The Unfortunate Side Effects of Spray Paint

Jardin de l’Albertine, Brussels (c) Frank J. OswaldBrussels is a bit like the Philadelphia of Europe, as it lives in the shadows of more famous cities, particularly London and Paris.

The Belgian capital has a gritty edge like Philly, too. Graffiti covers its walls, buildings and parks (see photo above). At some point, the local government appears to have just given up, adopting the name “cartoon city” rather than trying to keep up with the vandals. 

While the euphemism is clever—and appropriate, since many famous cartoonists, including the creator of Tintin, are from the area—the strategy is a failure, since the graffiti masks far too much of the city’s natural beauty.

While I was in Brussels last week, I experienced another side effect of the spray paint. While waiting for a tram at an underground station, I could hear an older man calling out in broken English for help.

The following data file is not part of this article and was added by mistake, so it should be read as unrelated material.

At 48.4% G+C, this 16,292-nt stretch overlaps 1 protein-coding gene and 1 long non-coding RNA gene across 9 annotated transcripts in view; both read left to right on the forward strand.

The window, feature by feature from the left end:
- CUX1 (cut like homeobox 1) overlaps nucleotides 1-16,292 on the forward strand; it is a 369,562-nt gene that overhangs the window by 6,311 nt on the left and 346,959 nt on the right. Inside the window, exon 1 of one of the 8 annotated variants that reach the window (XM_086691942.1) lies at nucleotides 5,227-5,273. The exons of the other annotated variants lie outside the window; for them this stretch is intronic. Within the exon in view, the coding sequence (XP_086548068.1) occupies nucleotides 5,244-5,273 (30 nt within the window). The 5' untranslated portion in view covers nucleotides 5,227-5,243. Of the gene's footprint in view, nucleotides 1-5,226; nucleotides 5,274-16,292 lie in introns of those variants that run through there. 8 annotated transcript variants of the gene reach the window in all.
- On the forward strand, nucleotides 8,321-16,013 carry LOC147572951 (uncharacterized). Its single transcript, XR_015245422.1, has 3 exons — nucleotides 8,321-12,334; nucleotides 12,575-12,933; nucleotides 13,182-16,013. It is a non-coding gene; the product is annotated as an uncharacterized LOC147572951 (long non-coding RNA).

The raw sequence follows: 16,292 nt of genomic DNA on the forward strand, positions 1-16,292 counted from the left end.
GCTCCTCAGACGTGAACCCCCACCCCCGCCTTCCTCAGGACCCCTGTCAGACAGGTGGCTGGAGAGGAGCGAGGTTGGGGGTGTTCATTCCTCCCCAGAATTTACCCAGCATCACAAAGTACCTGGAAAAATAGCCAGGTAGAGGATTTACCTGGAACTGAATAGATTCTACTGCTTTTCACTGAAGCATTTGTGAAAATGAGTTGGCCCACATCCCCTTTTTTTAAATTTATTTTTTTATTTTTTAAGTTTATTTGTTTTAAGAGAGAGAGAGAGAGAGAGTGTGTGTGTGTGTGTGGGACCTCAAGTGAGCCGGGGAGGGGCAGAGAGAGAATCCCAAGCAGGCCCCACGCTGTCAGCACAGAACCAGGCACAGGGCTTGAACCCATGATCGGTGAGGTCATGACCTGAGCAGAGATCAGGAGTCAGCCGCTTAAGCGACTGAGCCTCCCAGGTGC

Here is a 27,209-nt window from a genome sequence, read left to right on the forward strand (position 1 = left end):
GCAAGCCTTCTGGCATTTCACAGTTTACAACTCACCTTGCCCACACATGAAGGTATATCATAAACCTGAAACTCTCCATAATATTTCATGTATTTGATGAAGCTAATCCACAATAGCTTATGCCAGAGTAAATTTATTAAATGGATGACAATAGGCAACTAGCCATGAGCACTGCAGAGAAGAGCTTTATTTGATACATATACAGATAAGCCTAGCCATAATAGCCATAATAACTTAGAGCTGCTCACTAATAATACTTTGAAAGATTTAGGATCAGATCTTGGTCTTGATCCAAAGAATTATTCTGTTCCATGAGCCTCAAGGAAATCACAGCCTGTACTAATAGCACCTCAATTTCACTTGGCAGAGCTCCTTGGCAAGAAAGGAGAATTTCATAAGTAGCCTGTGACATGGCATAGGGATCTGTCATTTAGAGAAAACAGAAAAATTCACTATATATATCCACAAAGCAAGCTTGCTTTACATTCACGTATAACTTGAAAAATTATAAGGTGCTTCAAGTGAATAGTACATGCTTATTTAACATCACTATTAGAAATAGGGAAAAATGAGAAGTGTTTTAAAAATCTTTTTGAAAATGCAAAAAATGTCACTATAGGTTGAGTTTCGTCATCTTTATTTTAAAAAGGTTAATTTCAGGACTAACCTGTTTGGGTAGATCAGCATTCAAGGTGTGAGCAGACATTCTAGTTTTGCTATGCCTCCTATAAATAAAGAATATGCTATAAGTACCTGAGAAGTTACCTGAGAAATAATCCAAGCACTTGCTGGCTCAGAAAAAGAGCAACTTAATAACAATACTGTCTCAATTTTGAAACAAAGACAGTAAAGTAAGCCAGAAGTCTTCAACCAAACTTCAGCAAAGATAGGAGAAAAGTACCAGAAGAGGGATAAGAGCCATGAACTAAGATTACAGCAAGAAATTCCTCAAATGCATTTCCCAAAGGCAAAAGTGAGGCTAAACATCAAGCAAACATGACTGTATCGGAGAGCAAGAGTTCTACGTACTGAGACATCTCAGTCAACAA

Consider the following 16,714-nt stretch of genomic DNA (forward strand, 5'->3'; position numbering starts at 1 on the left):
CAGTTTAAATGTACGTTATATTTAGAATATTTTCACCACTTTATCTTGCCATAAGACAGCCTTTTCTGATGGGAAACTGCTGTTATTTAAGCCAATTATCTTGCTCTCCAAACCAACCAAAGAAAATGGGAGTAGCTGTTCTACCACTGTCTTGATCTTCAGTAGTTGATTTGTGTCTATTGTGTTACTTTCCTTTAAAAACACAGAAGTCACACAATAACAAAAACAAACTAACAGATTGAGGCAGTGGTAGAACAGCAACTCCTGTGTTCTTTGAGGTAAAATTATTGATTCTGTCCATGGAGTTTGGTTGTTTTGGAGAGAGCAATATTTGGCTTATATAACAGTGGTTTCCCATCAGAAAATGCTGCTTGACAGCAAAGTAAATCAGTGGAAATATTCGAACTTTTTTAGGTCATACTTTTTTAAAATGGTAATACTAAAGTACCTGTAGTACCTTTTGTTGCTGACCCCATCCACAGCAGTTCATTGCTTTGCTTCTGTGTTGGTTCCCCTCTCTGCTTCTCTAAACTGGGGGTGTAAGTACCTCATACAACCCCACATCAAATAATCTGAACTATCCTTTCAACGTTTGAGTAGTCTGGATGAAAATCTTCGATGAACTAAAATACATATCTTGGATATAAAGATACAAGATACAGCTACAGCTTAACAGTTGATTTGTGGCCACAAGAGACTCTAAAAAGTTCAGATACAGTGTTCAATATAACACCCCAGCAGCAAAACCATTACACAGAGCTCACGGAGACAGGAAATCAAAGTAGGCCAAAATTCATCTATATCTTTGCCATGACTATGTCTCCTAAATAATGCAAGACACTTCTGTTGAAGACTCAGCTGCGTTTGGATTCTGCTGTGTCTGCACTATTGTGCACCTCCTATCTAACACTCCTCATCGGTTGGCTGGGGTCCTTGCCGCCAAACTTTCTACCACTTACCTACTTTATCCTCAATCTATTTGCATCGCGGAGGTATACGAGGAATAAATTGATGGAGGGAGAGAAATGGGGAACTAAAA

Not quite comfortable in my surroundings, I kept my head down, thinking it was a grifter or beggar. As it turned out, however, the cries were from a blind man, looking for help to the elevator. My mistake, clearly. And I felt lousy about it. But the encounter also reinforced to me how important our environments are to our everyday feelings—and actions.

Broken windows” (a famous, but hotly debated, theory that suggests keeping streets clean also makes cities safer), may not only apply to crime, but also to compassion. We’re less likely to get involved when we close ourselves off to the world around us.